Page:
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It’s Time to Let Go and Delegate (And Here’s How to Start)

Here are four strategies we use at my company to boost productivity without micromanaging employees.


When you start a business, you have to micromanage to an extent. Often there’s little or no team infrastructure and, since you’re building a company from the ground up, every decision shapes the future of the company. As you scale your business, however, there comes a time when micromanaging will actually damage your company and make running your business a lot less fun.

Assuming you have the right people, in the first place, real growth comes in realizing when to nitpick and when to simply let go and delegate. I believe a dedicated individual delivers far more value performing in an environment of freedom than when someone is continually looking over their shoulder. As my company has grown, I’ve had to learn how to be an efficient boss who lets his employees take the reins and, thus, grow personally and professionally. Doing so leads to happier employees and enhanced team performance.

Here are four strategies we use at my company, HUMAN Healthy Vending, to boost productivity without micromanaging employees.

 

  1. Create a system to share company-wide results.

    Employees and managers must be able to share daily and weekly goals. First, create a way for your team to share the most important action items they have for the week and have them list, daily, what they are going to accomplish in order to achieve those weekly goals.

    This provides a way for employees to be accountable to their own goals, allows managers to see what their direct reports are doing, and provides a way for teams to track progress toward shared goals. The key here is to also go over these goals in a quick huddle every day to ensure that the goals chosen for the day and week are actually the most valuable to each department and to the company as a whole.

    While there are online project management tools like Asana, I have found that a shared Google spreadsheet works just as well. Each employee at our company is on the same spreadsheet, though for larger companies it may make sense to create departmental spreadsheets. At the end of each day, employees color-code each daily goal — a green highlight signifies the task has been completed and a red highlight signifies the task was not completed.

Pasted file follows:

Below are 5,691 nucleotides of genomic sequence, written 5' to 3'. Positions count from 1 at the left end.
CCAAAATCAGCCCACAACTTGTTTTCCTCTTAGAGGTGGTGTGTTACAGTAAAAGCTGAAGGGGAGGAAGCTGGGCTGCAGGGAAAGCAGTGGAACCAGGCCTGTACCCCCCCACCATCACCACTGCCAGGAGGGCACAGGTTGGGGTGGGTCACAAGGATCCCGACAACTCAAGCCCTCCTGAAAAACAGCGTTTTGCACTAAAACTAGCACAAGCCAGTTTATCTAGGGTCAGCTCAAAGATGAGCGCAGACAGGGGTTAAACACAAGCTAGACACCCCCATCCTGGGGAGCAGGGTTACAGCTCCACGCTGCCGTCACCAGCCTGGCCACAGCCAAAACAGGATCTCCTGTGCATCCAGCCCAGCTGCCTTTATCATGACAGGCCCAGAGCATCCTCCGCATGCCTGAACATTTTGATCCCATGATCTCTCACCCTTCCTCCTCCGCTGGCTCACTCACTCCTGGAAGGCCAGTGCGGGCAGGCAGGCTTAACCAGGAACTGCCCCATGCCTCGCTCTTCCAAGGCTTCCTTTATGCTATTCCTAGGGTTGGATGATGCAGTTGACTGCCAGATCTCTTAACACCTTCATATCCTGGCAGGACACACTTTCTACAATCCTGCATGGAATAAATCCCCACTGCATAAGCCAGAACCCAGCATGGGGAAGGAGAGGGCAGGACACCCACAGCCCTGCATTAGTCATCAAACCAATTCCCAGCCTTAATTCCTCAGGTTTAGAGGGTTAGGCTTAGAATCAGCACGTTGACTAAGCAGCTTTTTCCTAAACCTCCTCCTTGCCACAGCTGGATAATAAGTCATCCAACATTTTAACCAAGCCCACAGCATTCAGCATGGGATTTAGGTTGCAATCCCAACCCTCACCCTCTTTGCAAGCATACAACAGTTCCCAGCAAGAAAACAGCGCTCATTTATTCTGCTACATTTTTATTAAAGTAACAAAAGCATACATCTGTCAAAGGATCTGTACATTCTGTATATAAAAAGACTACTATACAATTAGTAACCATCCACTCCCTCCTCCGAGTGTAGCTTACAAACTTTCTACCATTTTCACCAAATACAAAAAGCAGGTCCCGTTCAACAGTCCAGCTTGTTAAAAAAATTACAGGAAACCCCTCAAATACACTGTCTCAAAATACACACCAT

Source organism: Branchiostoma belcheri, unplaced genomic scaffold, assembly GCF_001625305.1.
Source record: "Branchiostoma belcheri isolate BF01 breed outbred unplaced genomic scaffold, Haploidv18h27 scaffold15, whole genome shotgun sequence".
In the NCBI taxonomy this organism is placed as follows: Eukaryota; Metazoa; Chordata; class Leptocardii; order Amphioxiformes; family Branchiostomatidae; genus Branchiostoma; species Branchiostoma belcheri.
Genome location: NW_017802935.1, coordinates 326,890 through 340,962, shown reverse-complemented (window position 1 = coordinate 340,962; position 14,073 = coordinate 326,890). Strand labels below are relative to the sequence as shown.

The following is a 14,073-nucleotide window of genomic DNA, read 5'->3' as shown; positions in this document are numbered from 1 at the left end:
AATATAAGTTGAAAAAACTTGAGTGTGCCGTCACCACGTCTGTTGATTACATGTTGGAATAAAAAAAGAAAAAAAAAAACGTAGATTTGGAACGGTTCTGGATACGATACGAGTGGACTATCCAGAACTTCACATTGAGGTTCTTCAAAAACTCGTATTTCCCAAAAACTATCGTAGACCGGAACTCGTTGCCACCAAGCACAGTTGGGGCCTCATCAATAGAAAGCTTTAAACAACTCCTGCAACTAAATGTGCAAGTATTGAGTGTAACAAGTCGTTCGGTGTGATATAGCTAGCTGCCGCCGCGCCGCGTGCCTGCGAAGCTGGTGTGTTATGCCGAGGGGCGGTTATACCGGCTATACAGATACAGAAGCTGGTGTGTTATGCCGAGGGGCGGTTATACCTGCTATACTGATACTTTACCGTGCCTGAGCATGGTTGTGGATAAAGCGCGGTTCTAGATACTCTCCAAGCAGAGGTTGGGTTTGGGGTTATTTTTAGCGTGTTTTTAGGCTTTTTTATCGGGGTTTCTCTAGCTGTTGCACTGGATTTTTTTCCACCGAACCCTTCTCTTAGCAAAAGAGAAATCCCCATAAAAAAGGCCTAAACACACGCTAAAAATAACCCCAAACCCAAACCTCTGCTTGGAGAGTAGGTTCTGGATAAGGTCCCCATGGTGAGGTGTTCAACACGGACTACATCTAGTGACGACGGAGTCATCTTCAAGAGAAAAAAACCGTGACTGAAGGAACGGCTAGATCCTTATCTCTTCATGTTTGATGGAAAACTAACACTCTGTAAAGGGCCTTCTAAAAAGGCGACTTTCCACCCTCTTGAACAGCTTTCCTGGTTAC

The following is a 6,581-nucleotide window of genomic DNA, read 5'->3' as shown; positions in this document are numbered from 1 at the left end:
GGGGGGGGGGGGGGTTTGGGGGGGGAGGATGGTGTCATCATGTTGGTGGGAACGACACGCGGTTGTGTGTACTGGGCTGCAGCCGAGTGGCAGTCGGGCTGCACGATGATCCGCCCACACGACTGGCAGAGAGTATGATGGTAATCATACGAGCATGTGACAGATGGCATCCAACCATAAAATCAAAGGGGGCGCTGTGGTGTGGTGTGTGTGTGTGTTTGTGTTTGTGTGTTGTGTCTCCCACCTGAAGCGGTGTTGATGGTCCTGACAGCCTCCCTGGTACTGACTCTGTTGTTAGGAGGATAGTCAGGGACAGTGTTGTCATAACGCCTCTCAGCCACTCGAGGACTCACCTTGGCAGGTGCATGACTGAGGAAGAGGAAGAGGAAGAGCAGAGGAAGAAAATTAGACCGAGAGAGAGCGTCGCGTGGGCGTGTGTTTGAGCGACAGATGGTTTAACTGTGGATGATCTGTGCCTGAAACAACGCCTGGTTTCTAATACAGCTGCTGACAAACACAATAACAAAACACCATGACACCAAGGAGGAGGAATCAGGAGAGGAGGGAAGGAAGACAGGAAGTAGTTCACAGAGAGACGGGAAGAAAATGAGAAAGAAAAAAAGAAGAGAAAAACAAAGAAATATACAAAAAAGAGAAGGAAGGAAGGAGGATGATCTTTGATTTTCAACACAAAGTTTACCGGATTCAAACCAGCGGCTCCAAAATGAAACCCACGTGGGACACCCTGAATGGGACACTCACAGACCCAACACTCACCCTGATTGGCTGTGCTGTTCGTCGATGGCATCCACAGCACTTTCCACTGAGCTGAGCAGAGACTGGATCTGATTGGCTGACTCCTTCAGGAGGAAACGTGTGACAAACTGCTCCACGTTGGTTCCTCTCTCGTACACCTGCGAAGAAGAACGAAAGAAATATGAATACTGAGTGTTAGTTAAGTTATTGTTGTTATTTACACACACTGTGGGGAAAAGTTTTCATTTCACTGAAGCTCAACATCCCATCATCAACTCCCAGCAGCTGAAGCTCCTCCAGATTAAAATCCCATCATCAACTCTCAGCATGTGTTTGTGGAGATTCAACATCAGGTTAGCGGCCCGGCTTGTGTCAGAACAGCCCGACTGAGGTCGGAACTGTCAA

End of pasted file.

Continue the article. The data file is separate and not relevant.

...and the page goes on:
2. Start each morning with a team huddle.

    Morning “huddles” have consistently proven to be a great way for companies to energize their team and make sure everyone is set up for success. Broken down by department, each team member has 30 seconds to list their primary objective of the day, share big wins, and let others know if they need help or guidance on a specific issue. This way, everyone is on the same page and feels aligned, and potential problems are solved much sooner than they would be otherwise.

  3. Conduct weekly “direct report” meetings.

    Just like professors have “office hours,” managers should have an ongoing timeframe where employees can come to speak to them about specific projects. I have a recurring weekly appointment with each of my direct reports to discuss progress on goals and to provide feedback. This helps cut down emails since my staff knows that they have a recurring appointment to discuss action items, questions and problems (in person).

    I always ensure that I have an agenda for each meeting a day in advance so we make the best use of our time. Recently we’ve been using 15Five, a SaaS employee engagement service, to lead these meetings, and serve as a kick-off point for our conversation together. Having a set agenda for each meeting, and reviewing action items from the week prior, is essential.

  4. Create a company-wide email policy.

    It is one of my personal policies that email does not dictate my actions or my schedule. Instead, I prefer to use my time to create, rather than react. It would not make sense, however, for me to be the only one with this constrained email policy. So, we are all “mindful emailers.” We do not allow internal emails to the entire team before noon each day. This helps us ensure that the most vital hours for productivity (the morning hours) are reserved for crushing it. This is especially useful for a team with a sales staff, and ensures that people’s crucial results are handled early in the day rather than at the end.

If you’re running a startup, chances are you have your hands in everything. This is fine, and necessary when you’re in the early stage of your business. But you can only scale your growth if you hire and train employees to take over certain aspects of the business so that you can stick to high-leverage activities. There’s a fine line between being an engaged manager and a micromanager. The above steps will help you discover where it is.

 

Sean Kelly is a Johns Hopkins and Columbia-University-trained biomedical engineer and nutrition-focused social entrepreneur who co-founded HUMAN (Helping Unite Mankind And Nutrition) in 2008 to make healthy food more convenient than junk food while turning the $42B vending industry on its head. HUMAN is now the world’s leading socially-responsible franchisor of healthy vending machine businesses and healthy micro-markets with hundreds of franchisees and thousands of machines and markets placed across the United States, Canada and Puerto Rico. Sean has landed on many coveted business lists, including Forbes’ “30 Under 30,” CNN Money’s “Top 10 Generation Next Entrepreneurs,” Business Week’s “Top 25 Young Entrepreneurs” and Mother Nature Network’s “Innovation Generation: 30 Fresh Thinkers Helping Humanity Adapt to What’s Next.”

 

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